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morsels from Campaign 2000

Bobbing for votes

November 05, 2000

There was no doubt that Missouri state Rep. Betty Thompson was fired up last week as she introduced Sen. Joseph I. Lieberman to an eager St. Louis crowd.

"With Al Gore and Bob Lieberman, we will win on Nov. 7!" Thompson exclaimed.

The crowd's cheers quickly dissolved into puzzled silence, then the audience began chanting: "Joe! Joe! Joe! Joe!"

"We must pick up the flag!" Thompson went on. "Bob has picked up the flag!"

Exasperated supporters raised their voices: "Joe! Joe! Joe!"

This time, she seemed to hear them, referring to the Connecticut senator by his given name as she continued her introduction. But at the end of her speech, she proudly announced, "The next vice president of these United States, Bob Lieberman!"

"Bob, Joe," the Democratic vice presidential nominee said. "You can call me what you want, but just make sure you elect [Vice President] Al Gore and me next Tuesday!"

Thompson has spent the last month stumping around Missouri for Democratic gubernatorial candidate Bob Holden. She attributed her slip to the "excitement" of introducing a vice presidential nominee.


Further name games: After giving Texas Gov. George W. Bush a ringing personal endorsement at a Saturday rally in Dearborn, Mich., local Teamster leader Larry Brennan proceeded to point out the GOP dignitaries joining the Republican presidential candidate on stage, including the former chairman of the Joint Chiefs of Staff, Colin L. Powell:

"You all know these folks up here," Brennan began. "You have the governor, John Engler. You've got Adam Clayton Powell, the ex-general."

Unlike Colin Powell, Adam Clayton Powell Jr. was a storied liberal, a longtime Democratic representative from Harlem. Dead since 1972, he was not in attendance Saturday.

Music man

Greg Simon, a Gore advisor, seems congenitally unable to get through the day without composing a song. Aboard Air Force Two, whatever his other chores, Simon produces ditties to match the mood and message of the day. Last week, as the campaign days grew ever longer, Simon crooned to reporters to the tune of The Beatles' "A Hard Day's Night." Here are two verses:

It's been a hard day's night

Working on the Gore campaign.

It's been some long night flights.

Get used to sleeping on the plane.

'Cause when election night comes,

And Al and Joe--oh have won,

You know we'll feel all right.

You know you work all day

To get your photos and write your lines.

And it hurts us all to watch you run

To catch the press vans and be on time.

But if you want something plush,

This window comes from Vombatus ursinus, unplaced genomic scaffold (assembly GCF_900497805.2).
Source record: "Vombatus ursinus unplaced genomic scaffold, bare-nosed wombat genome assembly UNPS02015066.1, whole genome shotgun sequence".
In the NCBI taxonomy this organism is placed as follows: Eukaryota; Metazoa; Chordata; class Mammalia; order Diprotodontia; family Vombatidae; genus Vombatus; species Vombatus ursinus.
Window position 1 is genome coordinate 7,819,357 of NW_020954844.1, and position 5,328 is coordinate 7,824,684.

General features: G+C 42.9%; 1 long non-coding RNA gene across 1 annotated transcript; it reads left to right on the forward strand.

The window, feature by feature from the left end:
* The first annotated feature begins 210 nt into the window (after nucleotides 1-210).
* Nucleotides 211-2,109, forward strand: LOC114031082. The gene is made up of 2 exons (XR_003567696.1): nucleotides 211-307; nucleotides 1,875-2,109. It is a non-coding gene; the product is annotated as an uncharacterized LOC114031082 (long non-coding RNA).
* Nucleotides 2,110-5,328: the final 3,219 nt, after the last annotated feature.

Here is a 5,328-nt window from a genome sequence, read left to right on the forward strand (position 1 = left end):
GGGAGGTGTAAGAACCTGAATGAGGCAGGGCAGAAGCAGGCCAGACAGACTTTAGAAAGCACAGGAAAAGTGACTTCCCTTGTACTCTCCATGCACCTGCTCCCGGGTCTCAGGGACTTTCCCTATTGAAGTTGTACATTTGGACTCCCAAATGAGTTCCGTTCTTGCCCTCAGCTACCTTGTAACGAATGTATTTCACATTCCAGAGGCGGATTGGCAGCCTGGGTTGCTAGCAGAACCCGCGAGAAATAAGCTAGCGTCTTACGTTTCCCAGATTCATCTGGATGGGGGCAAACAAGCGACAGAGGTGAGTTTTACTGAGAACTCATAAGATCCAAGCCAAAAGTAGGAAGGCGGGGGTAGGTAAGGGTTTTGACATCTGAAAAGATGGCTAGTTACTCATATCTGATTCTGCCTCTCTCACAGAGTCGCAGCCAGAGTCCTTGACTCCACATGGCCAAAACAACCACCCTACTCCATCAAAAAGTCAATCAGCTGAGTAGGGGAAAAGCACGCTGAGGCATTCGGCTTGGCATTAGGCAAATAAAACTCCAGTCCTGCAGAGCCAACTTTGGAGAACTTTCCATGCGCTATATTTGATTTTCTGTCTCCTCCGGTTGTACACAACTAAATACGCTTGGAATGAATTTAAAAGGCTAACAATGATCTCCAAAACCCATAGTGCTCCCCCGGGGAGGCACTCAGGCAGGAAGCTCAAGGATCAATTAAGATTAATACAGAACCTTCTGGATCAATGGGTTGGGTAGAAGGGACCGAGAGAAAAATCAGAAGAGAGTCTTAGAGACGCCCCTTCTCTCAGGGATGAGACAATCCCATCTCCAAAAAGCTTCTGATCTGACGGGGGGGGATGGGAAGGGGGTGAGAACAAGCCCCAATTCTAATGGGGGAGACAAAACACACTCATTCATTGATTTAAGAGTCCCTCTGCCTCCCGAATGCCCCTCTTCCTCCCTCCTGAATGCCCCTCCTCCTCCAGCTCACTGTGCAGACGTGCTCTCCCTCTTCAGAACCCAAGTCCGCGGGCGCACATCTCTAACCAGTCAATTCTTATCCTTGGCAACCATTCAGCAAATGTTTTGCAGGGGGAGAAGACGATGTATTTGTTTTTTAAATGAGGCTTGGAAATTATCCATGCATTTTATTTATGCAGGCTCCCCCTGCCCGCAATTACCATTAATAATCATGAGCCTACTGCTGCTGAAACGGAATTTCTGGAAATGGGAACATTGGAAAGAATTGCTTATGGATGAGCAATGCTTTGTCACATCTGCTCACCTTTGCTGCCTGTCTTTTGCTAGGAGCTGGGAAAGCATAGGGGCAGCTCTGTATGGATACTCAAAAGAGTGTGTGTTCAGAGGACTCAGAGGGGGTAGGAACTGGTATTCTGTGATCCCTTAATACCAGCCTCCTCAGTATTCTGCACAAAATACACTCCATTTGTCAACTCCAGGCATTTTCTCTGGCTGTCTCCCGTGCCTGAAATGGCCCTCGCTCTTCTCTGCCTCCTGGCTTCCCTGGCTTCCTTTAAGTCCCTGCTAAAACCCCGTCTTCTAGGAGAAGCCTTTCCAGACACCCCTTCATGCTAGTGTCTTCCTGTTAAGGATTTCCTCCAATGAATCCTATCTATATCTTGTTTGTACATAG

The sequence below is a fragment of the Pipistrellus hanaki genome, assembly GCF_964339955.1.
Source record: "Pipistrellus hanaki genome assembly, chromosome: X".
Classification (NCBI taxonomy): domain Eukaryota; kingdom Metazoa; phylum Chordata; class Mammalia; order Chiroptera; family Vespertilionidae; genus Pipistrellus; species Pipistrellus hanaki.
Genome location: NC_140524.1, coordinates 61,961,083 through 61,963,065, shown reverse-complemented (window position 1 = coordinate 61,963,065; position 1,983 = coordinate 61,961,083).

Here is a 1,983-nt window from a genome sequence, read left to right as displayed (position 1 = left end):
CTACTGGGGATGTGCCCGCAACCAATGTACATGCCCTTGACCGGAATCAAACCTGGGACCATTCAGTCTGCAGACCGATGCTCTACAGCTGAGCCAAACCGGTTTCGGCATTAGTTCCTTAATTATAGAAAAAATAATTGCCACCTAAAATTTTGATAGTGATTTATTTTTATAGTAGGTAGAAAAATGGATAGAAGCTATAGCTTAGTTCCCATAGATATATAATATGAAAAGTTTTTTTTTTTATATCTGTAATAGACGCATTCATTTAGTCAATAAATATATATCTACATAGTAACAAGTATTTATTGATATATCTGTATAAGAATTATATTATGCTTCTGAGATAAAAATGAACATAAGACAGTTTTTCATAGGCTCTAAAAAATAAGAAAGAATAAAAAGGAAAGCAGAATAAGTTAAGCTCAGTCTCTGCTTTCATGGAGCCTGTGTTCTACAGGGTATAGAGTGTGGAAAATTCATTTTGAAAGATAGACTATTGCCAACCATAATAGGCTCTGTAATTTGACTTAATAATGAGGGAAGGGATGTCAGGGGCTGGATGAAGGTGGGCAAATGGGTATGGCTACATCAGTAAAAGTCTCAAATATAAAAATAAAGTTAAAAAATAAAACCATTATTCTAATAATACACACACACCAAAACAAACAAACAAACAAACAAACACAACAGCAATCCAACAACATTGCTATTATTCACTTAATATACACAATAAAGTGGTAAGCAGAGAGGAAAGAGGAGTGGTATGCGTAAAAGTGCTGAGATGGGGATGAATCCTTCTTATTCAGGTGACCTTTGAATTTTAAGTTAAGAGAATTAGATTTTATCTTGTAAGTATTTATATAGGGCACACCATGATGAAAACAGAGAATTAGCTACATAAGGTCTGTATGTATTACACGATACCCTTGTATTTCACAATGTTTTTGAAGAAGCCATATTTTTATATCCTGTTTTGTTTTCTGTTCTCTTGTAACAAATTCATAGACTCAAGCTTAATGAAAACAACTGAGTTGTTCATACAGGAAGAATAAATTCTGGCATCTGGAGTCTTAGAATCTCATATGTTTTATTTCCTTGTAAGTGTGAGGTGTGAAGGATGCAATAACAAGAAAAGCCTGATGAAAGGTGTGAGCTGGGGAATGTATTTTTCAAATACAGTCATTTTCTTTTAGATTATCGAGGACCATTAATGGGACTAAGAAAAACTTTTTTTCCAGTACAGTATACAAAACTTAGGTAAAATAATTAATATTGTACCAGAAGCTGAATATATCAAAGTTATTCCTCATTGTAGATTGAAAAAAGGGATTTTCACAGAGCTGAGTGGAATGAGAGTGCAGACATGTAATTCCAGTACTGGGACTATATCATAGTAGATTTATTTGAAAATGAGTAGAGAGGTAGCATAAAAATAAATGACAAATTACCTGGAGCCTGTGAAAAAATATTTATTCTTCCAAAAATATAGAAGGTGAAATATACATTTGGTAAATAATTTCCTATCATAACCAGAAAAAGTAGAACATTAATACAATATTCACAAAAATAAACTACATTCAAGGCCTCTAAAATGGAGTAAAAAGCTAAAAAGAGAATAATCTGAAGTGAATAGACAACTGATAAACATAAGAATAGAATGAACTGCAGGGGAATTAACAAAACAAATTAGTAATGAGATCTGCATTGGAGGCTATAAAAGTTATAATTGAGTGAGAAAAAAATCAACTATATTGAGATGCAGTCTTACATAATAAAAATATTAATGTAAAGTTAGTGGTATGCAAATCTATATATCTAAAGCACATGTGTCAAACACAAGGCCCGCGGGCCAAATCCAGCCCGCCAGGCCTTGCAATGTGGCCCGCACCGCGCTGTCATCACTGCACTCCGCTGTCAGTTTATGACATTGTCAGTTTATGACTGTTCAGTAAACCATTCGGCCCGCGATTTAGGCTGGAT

You better cover George Bush,

And you'll be done by nine.

Poll positioning

Despite declining voter turnout, election day in America was actually designated to get more people to the polls. November became the federal month of voting in 1845 because it was the most convenient time for farmers and rural workers to travel to the polls. Harvesting was over, but in most of the country, snow and rain had not yet clogged the roads.

Congress tapped Tuesday because most rural residents had to set out a day before election day to reach their county seat and doing so on a Sunday would have conflicted with worship.

Voting on the Tuesday after November's first Monday also keeps polling from falling on All Saints' Day, Nov. 1. Congress also worried that, because merchants tended to do their bookkeeping on the first, a sour month of business might influence their votes.

Signing off

Looking for New Orleans' local headquarters of the Bush-Cheney campaign? It's the house with the big Al Gore sign on the balcony.

When Republicans first moved in, they displayed their own banner above the front door. But a supporter of the Democratic presidential candidate who lived upstairs complained that the banner was too close to his balcony.

"We said it can't be seen unless it's above the door, so he said if we don't remove it he'll put up something to counteract it," said Peggy Gehbauer, the manager of New Orleans' Bush headquarters.

Amused residents and the media have photographed the dueling signs, which, as far as Gehbauer is concerned, is more a boon than bane.

The apartment's owner is a city firefighter who declined to give his name or speak to the media.

"It's worked against him because we have supporters who've never put a sign on their lawn for anything but they were aggravated by this so they're putting up whatever we give them," Gehbauer said.

"I'd really like to write him a thank-you note when this is all over."

Quote file

"Bush go home! Just don't drive."

--Handmade yard sign on the road to Saturday's Bush rally in Dearborn, Mich.

"I was born in Iran and I survived the Shah, Khomeini, Pete Wilson and now Gray Davis."

--Sara Amir, the Green Party candidate for California's 42nd Assembly District

seat, at a Friday night Ralph Nader rally in Long Beach.

Compiled by Massie Ritsch from Times staff and wire reports

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